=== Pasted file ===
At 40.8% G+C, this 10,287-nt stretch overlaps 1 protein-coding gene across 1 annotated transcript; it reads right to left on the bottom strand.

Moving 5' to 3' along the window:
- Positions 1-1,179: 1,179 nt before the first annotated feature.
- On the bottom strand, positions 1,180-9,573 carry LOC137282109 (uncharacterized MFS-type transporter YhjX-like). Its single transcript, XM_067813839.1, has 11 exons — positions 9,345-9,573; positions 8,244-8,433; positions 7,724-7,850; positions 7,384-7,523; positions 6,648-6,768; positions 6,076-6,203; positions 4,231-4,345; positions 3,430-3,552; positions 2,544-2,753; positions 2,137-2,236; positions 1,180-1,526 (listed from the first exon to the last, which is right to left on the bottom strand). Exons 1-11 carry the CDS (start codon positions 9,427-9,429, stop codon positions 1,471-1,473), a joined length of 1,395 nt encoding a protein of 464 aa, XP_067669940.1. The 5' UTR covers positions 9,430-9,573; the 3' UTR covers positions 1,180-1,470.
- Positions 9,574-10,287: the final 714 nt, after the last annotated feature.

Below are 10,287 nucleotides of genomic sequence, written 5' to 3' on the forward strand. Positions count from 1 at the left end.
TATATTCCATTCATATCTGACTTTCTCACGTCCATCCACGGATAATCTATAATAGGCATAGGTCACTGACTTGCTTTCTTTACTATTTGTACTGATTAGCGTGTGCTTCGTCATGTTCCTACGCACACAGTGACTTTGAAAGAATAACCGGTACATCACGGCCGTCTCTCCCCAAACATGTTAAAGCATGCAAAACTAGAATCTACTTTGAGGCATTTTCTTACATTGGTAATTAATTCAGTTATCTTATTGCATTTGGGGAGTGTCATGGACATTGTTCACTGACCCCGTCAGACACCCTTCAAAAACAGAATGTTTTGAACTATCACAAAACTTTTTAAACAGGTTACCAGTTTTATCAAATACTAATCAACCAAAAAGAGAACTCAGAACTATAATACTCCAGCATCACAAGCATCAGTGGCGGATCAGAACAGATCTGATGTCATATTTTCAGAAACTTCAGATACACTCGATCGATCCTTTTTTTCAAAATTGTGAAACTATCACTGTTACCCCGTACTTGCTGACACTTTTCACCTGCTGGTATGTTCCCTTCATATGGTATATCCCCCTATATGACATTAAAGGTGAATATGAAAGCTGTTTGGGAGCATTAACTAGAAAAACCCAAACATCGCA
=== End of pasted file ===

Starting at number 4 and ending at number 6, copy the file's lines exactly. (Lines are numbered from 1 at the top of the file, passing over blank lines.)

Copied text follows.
- On the bottom strand, positions 1,180-9,573 carry LOC137282109 (uncharacterized MFS-type transporter YhjX-like). Its single transcript, XM_067813839.1, has 11 exons — positions 9,345-9,573; positions 8,244-8,433; positions 7,724-7,850; positions 7,384-7,523; positions 6,648-6,768; positions 6,076-6,203; positions 4,231-4,345; positions 3,430-3,552; positions 2,544-2,753; positions 2,137-2,236; positions 1,180-1,526 (listed from the first exon to the last, which is right to left on the bottom strand). Exons 1-11 carry the CDS (start codon positions 9,427-9,429, stop codon positions 1,471-1,473), a joined length of 1,395 nt encoding a protein of 464 aa, XP_067669940.1. The 5' UTR covers positions 9,430-9,573; the 3' UTR covers positions 1,180-1,470.
- Positions 9,574-10,287: the final 714 nt, after the last annotated feature.

Below are 10,287 nucleotides of genomic sequence, written 5' to 3' on the forward strand. Positions count from 1 at the left end.